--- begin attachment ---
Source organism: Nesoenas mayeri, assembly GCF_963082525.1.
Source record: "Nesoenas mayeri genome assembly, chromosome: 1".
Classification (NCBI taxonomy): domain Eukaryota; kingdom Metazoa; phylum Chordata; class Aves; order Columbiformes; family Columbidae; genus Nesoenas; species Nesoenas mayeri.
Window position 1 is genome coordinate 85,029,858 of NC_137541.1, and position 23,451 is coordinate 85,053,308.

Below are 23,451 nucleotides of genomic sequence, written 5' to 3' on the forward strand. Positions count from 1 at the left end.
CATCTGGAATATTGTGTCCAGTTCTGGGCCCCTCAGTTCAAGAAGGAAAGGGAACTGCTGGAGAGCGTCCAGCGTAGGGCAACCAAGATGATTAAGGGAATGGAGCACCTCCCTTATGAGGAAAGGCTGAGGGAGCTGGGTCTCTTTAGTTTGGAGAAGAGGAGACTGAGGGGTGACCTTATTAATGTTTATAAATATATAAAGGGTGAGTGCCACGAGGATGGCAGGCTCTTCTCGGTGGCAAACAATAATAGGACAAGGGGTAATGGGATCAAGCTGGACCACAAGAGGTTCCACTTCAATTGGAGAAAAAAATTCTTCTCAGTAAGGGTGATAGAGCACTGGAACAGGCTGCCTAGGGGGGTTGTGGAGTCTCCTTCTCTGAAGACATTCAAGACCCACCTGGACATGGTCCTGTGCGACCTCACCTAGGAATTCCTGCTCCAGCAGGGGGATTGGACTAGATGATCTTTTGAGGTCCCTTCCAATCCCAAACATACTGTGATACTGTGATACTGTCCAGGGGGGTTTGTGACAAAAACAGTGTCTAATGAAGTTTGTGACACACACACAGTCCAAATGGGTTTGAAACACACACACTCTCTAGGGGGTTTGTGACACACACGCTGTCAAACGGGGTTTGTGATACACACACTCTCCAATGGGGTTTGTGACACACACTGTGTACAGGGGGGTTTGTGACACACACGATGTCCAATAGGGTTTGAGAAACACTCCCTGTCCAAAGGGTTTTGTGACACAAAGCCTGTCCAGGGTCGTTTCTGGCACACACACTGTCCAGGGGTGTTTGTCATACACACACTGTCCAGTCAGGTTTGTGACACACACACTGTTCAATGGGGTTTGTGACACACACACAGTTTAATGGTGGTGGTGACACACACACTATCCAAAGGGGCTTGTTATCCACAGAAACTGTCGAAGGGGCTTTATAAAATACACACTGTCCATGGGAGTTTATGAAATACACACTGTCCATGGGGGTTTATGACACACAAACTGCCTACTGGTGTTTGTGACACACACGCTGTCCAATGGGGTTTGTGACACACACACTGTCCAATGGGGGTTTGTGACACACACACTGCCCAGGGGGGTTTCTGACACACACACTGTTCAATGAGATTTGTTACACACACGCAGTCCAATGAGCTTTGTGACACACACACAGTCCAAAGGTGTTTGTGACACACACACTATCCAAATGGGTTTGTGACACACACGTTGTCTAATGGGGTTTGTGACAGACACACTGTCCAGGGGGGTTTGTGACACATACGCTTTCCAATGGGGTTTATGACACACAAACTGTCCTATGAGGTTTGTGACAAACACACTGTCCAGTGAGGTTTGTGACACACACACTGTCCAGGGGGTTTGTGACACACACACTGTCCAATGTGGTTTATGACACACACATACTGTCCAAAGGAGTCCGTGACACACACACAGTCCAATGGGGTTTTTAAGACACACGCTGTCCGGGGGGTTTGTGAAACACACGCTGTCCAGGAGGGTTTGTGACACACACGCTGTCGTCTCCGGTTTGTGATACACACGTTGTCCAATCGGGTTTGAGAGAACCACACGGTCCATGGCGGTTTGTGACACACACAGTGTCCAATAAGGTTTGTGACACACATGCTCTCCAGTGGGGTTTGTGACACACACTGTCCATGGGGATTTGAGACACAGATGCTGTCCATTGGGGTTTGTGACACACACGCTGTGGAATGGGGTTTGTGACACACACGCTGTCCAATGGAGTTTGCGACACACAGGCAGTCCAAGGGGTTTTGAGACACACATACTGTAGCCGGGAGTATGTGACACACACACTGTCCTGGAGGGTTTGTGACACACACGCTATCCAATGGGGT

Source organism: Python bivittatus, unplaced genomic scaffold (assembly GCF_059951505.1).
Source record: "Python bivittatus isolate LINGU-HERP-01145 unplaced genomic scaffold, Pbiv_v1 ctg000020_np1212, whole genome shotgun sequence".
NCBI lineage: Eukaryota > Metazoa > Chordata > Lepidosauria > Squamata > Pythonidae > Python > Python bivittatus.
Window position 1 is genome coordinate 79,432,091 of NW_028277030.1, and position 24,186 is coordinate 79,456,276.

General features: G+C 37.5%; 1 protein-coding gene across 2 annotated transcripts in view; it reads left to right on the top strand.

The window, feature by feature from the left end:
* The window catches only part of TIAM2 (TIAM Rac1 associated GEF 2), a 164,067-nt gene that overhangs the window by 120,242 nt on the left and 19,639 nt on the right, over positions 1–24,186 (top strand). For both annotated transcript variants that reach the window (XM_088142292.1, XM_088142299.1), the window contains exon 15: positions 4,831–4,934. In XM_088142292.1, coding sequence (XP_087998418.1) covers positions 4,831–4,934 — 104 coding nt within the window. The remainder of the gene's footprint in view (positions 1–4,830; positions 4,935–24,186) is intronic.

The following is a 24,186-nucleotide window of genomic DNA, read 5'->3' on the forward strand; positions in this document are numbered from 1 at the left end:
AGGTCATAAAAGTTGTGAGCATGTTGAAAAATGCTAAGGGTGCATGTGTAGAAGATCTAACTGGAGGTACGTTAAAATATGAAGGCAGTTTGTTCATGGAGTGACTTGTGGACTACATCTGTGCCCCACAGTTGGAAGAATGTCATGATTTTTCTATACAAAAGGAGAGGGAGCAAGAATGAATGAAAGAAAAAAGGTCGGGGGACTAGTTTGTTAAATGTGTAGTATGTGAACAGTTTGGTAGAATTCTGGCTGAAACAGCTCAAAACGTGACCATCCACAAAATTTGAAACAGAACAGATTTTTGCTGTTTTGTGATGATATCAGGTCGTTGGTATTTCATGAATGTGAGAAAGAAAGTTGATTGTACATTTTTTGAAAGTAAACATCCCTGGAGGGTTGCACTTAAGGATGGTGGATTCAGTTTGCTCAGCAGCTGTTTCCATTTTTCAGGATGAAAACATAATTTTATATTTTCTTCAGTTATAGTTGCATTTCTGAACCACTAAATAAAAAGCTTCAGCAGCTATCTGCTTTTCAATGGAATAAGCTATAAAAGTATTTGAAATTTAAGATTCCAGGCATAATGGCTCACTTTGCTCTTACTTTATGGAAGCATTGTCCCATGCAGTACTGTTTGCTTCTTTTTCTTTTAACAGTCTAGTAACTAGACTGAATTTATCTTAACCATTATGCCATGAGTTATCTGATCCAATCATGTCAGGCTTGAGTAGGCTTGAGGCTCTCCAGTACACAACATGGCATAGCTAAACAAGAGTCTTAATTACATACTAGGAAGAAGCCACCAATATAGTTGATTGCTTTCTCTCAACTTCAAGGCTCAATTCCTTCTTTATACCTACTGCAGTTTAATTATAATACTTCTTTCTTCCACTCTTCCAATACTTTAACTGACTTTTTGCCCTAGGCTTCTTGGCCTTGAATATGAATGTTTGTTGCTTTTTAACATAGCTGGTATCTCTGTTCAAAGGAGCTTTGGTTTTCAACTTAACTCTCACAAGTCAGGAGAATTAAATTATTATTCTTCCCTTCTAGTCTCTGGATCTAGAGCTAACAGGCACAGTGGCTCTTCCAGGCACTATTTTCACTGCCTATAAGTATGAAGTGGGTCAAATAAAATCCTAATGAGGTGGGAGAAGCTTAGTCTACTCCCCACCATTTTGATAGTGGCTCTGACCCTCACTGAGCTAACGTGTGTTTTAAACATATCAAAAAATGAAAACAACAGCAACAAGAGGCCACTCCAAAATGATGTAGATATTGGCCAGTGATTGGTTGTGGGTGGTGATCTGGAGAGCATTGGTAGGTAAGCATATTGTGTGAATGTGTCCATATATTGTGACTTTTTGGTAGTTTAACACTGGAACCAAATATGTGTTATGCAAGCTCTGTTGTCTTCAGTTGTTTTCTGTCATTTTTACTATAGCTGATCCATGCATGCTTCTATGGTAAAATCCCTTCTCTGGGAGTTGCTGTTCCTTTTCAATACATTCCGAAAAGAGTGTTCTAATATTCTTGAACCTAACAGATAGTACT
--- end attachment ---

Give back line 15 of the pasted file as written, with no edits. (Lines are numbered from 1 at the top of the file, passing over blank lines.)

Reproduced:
AGGTCATAAAAGTTGTGAGCATGTTGAAAAATGCTAAGGGTGCATGTGTAGAAGATCTAACTGGAGGTACGTTAAAATATGAAGGCAGTTTGTTCATGGAGTGACTTGTGGACTACATCTGTGCCCCACAGTTGGAAGAATGTCATGATTTTTCTATACAAAAGGAGAGGGAGCAAGAATGAATGAAAGAAAAAAGGTCGGGGGACTAGTTTGTTAAATGTGTAGTATGTGAACAGTTTGGTAGAATTCTGGCTGAAACAGCTCAAAACGTGACCATCCACAAAATTTGAAACAGAACAGATTTTTGCTGTTTTGTGATGATATCAGGTCGTTGGTATTTCATGAATGTGAGAAAGAAAGTTGATTGTACATTTTTTGAAAGTAAACATCCCTGGAGGGTTGCACTTAAGGATGGTGGATTCAGTTTGCTCAGCAGCTGTTTCCATTTTTCAGGATGAAAACATAATTTTATATTTTCTTCAGTTATAGTTGCATTTCTGAACCACTAAATAAAAAGCTTCAGCAGCTATCTGCTTTTCAATGGAATAAGCTATAAAAGTATTTGAAATTTAAGATTCCAGGCATAATGGCTCACTTTGCTCTTACTTTATGGAAGCATTGTCCCATGCAGTACTGTTTGCTTCTTTTTCTTTTAACAGTCTAGTAACTAGACTGAATTTATCTTAACCATTATGCCATGAGTTATCTGATCCAATCATGTCAGGCTTGAGTAGGCTTGAGGCTCTCCAGTACACAACATGGCATAGCTAAACAAGAGTCTTAATTACATACTAGGAAGAAGCCACCAATATAGTTGATTGCTTTCTCTCAACTTCAAGGCTCAATTCCTTCTTTATACCTACTGCAGTTTAATTATAATACTTCTTTCTTCCACTCTTCCAATACTTTAACTGACTTTTTGCCCTAGGCTTCTTGGCCTTGAATATGAATGTTTGTTGCTTTTTAACATAGCTGGTATCTCTGTTCAAAGGAGCTTTGGTTTTCAACTTAACTCTCACAAGTCAGGAGAATTAAATTATTATTCTTCCCTTCTAGTCTCTGGATCTAGAGCTAACAGGCACAGTGGCTCTTCCAGGCACTATTTTCACTGCCTATAAGTATGAAGTGGGTCAAATAAAATCCTAATGAGGTGGGAGAAGCTTAGTCTACTCCCCACCATTTTGATAGTGGCTCTGACCCTCACTGAGCTAACGTGTGTTTTAAACATATCAAAAAATGAAAACAACAGCAACAAGAGGCCACTCCAAAATGATGTAGATATTGGCCAGTGATTGGTTGTGGGTGGTGATCTGGAGAGCATTGGTAGGTAAGCATATTGTGTGAATGTGTCCATATATTGTGACTTTTTGGTAGTTTAACACTGGAACCAAATATGTGTTATGCAAGCTCTGTTGTCTTCAGTTGTTTTCTGTCATTTTTACTATAGCTGATCCATGCATGCTTCTATGGTAAAATCCCTTCTCTGGGAGTTGCTGTTCCTTTTCAATACATTCCGAAAAGAGTGTTCTAATATTCTTGAACCTAACAGATAGTACT